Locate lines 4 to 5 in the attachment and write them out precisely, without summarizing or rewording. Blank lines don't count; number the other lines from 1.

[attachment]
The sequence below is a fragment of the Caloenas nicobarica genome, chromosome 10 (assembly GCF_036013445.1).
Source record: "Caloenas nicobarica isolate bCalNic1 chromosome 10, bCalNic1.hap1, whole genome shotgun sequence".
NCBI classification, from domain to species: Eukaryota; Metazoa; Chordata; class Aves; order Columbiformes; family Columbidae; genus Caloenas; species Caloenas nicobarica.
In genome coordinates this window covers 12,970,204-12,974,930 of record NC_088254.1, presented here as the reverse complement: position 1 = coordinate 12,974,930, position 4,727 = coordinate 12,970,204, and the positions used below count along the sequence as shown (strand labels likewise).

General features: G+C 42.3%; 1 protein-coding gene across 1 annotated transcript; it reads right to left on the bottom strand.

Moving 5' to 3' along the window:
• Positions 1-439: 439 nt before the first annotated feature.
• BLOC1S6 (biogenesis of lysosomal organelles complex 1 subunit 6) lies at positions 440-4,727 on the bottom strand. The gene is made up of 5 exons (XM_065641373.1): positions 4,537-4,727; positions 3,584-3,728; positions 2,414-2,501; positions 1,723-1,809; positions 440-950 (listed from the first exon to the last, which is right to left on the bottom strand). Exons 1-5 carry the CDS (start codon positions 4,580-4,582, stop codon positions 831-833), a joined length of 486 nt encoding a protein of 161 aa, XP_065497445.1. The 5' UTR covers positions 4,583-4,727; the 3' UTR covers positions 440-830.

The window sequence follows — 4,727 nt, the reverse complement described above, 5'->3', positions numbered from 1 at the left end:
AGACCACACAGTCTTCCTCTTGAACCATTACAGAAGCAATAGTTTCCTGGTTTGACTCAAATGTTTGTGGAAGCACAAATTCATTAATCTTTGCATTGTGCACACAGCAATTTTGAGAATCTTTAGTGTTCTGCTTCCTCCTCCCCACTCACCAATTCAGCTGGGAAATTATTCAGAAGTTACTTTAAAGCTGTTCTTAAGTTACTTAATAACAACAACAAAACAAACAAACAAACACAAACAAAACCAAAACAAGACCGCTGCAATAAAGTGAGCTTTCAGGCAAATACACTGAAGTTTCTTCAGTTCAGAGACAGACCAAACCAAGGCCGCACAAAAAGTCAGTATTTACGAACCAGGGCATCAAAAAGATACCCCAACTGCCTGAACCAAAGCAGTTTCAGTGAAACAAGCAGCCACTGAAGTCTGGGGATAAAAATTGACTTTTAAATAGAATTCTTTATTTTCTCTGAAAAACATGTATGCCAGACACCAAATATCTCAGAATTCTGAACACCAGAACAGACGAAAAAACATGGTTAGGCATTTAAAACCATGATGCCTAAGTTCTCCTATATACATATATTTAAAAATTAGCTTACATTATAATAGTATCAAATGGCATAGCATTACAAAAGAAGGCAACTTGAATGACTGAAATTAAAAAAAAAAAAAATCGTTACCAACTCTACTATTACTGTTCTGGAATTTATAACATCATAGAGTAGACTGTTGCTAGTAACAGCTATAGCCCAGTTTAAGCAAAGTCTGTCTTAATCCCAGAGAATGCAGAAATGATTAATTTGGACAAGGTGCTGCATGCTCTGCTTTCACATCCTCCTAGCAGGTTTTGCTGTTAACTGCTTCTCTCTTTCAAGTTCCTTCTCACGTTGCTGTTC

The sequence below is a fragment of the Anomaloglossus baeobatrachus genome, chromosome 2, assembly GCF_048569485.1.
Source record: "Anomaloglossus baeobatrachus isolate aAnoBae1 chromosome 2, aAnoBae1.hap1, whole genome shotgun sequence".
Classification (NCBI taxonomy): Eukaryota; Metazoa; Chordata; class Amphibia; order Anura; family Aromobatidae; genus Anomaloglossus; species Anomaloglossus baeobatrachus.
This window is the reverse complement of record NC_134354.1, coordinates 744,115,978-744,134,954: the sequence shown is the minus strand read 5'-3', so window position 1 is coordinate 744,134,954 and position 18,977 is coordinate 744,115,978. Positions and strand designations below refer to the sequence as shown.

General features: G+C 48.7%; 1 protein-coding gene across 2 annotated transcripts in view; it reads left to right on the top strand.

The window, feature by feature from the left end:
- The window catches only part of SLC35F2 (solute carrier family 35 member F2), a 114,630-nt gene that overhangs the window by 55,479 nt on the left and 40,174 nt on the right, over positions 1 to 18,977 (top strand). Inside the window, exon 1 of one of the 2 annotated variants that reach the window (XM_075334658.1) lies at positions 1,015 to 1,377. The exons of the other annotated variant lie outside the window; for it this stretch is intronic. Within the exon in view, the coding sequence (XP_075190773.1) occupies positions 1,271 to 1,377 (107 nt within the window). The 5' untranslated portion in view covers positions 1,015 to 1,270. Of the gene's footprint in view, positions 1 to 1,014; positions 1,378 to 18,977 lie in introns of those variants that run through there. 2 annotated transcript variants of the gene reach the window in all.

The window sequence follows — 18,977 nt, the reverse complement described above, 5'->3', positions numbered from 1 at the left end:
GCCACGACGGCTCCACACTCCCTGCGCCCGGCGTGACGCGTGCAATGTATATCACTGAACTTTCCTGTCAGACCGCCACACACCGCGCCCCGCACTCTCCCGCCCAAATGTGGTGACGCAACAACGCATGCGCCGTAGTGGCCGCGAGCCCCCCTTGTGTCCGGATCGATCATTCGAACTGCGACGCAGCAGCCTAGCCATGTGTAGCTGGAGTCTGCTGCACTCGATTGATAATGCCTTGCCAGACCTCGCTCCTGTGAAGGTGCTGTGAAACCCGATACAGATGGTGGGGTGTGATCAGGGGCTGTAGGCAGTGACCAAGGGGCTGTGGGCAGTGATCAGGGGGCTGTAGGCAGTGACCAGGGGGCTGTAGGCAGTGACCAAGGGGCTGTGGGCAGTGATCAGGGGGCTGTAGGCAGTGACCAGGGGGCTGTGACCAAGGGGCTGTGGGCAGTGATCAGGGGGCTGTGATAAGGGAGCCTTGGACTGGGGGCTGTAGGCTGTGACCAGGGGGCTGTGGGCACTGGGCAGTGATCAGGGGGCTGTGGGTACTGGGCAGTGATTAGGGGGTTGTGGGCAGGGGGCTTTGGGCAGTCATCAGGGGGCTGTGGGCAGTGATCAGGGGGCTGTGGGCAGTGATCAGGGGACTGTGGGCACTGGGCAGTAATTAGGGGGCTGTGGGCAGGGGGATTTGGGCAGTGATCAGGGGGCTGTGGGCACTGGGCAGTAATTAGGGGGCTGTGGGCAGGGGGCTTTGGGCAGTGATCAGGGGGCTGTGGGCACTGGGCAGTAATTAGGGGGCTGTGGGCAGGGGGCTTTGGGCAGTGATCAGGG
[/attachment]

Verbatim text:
In genome coordinates this window covers 12,970,204-12,974,930 of record NC_088254.1, presented here as the reverse complement: position 1 = coordinate 12,974,930, position 4,727 = coordinate 12,970,204, and the positions used below count along the sequence as shown (strand labels likewise).

General features: G+C 42.3%; 1 protein-coding gene across 1 annotated transcript; it reads right to left on the bottom strand.